Repair and Restoration: Make Do and Mend

About Me

Repair and Restoration: Make Do and Mend

Hello, my name is Alfred and this is my new blog. I am kind of new to all this internet business. My grandson taught me how to turn on a computer and to use the keyboard and how to navigate the internet. He recently suggested I start a blog but I refused because I didn't have a subject. My dad had always said to me that you should never start writing anything unless you have a subject. My grandson suggested that I write about my passion for repairing and restoring things. I believe we should make do and mend so I have taught myself how to fix many different types of things. I hope you enjoy my blog.

Latest Posts

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Signs That Your Ceiling Plaster Might Need Replacing

The stability of the ceiling plaster in your home is crucial, as it could cause injury and extensive damage if it collapses entirely. Thus, look out for the following signs that it may be in trouble and need to be replaced.


The ceiling plaster is not particularly flexible. Thus, if your house shifts slightly due to an earth tremor or else due to the settling of the earth underneath, the ceiling can crack. Fissures can appear along the joins between the walls and ceiling, or in the plasterboard itself. While smaller hairline fractures can be fixed, extensive rifts might necessitate a ceiling replacement. At the same time, an expert can check that your home's foundations remain sound.


Another sign to look out for are stains on the ceiling, which typically indicate that moisture is seeping into the plaster. You shouldn't ignore this as not only can mould develop and infect the air with spores, but if the moisture invasion continues, it can weaken and decay the plaster, causing it to fall away from the overhead beams it connects with, in such as case you'd notice that it bows and sags in places.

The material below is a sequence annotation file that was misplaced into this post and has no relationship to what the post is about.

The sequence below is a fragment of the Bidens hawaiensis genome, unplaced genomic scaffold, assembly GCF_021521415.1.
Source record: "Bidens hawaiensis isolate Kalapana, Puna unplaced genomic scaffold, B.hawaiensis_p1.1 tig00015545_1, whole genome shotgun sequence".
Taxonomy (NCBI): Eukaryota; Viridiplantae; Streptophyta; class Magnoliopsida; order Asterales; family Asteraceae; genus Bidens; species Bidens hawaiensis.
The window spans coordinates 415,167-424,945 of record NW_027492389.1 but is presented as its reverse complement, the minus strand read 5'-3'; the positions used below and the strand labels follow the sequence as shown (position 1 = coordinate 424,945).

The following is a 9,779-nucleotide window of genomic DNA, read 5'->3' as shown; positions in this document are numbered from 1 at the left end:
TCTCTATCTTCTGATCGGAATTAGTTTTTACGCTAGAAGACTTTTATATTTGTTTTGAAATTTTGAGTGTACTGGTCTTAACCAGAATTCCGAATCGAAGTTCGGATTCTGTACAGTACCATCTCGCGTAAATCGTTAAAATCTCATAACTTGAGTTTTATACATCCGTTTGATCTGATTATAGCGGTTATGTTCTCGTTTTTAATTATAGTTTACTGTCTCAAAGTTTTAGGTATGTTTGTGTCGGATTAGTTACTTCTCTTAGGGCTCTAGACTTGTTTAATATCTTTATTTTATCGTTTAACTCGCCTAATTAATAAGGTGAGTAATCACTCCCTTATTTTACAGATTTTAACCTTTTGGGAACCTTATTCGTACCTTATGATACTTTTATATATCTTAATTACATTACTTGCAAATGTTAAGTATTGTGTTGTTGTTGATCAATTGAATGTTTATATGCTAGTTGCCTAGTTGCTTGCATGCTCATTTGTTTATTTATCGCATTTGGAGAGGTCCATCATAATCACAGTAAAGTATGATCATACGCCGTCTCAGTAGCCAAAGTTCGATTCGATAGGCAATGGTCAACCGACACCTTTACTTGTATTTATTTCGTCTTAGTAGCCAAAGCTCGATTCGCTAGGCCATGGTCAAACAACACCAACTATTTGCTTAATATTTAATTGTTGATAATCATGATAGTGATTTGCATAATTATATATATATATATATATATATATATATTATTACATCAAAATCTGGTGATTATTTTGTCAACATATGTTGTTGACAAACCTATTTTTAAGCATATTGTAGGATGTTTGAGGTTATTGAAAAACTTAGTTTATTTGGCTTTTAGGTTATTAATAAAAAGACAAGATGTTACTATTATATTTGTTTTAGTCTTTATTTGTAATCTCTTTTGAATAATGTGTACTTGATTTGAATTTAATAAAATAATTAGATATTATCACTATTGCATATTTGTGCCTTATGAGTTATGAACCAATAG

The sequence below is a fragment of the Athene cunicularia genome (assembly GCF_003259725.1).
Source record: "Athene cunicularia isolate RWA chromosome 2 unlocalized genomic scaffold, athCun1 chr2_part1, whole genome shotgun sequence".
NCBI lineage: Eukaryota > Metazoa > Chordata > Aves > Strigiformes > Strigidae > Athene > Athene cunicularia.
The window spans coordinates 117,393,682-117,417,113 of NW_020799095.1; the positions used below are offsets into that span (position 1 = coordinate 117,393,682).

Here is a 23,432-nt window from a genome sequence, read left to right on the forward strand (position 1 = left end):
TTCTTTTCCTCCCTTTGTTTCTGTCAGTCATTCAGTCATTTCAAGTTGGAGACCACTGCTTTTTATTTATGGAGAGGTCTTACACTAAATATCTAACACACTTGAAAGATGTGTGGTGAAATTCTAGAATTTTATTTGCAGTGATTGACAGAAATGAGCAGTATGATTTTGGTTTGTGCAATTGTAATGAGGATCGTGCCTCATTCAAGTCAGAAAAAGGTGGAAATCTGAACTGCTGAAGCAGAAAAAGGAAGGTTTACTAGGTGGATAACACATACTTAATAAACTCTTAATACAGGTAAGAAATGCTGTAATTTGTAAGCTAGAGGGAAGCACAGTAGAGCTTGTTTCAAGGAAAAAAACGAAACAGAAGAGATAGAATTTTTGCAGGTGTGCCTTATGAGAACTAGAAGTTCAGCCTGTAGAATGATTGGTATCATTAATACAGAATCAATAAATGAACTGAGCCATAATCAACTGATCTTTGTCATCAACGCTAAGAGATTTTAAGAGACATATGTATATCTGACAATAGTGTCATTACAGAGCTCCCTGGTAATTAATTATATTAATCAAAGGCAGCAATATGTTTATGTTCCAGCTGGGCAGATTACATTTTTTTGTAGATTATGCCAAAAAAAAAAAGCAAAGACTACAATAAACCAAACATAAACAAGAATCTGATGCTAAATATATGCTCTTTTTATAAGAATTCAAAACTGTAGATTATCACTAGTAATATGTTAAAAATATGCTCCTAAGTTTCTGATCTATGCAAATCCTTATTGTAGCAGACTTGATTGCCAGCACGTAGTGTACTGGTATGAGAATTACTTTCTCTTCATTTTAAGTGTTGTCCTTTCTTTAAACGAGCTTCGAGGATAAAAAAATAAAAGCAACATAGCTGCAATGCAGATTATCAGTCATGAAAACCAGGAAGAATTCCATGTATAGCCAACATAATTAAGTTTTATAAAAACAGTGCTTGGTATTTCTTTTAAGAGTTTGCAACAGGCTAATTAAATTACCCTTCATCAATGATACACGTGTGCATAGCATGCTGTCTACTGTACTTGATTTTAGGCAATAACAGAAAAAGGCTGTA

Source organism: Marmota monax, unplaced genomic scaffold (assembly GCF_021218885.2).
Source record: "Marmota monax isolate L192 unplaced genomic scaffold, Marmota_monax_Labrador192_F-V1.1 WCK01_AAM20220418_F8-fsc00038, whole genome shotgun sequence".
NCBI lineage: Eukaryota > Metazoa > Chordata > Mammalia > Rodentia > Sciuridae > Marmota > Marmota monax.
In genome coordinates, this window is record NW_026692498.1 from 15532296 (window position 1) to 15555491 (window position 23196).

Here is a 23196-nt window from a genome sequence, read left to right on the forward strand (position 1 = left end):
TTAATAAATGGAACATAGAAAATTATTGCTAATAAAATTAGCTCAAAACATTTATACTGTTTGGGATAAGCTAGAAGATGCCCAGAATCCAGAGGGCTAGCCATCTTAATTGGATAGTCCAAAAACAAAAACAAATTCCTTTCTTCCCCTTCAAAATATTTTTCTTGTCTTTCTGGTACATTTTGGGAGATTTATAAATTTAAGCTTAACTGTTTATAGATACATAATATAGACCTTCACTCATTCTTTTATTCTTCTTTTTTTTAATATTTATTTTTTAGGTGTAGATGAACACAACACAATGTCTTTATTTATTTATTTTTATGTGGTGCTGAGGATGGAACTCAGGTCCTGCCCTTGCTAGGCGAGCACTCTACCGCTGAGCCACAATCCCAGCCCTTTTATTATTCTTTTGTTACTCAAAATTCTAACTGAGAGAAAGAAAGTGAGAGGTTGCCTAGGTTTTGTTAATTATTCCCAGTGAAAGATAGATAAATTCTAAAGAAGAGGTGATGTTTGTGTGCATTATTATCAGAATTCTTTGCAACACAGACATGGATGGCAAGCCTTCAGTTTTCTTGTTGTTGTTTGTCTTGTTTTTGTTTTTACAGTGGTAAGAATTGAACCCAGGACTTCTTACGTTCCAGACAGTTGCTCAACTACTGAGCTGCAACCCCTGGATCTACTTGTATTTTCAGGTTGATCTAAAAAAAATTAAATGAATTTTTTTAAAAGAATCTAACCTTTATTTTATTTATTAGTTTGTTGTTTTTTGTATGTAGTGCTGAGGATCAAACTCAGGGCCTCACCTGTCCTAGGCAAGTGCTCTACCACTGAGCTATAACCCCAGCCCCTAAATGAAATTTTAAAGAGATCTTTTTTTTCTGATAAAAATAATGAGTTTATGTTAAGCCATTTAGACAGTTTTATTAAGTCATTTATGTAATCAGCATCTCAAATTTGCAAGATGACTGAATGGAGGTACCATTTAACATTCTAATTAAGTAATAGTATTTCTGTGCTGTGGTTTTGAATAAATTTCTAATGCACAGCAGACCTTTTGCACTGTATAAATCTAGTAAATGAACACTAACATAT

The stains might start a brownish colour, and become yellow with age. Of course, you'll need to deal with the source of the moisture to prevent it from reoccurring. It could be a plumbing issue, or the roof cladding might have a hole that allows rainwater to flow inside. While plaster can be dried out, once decayed, you might have to replace the plasterboard.


Water is not the only cause of drooping ceiling plaster — other culprits are incorrect initial installation, and pressure being put on the plasterboard by weighty objects in the roof cavity. The ceiling plasterboard sheets are attached to a framework of beams above. If this is not done correctly, using the right adhesives, fasteners, nails or screws, the plasterboard can fall away, and you'll notice it hanging unevenly.

Another possible cause is storing items in the roof cavity of a home without building in the necessary extra support. The ceiling is only designed to hold its own weight plus relatively lightweight objects such as light fittings. Sometimes damage to a ceiling might accidentally occur if people inadvertently put weight on the plaster when they're installing air conditioning units or other elements. Signs of spontaneous ceiling collapse include sagging and drooping. Thus, you contact an expert to see if you require a plaster ceiling replacement.

For more information on plaster ceiling replacement, reach out to a local plaster contractor.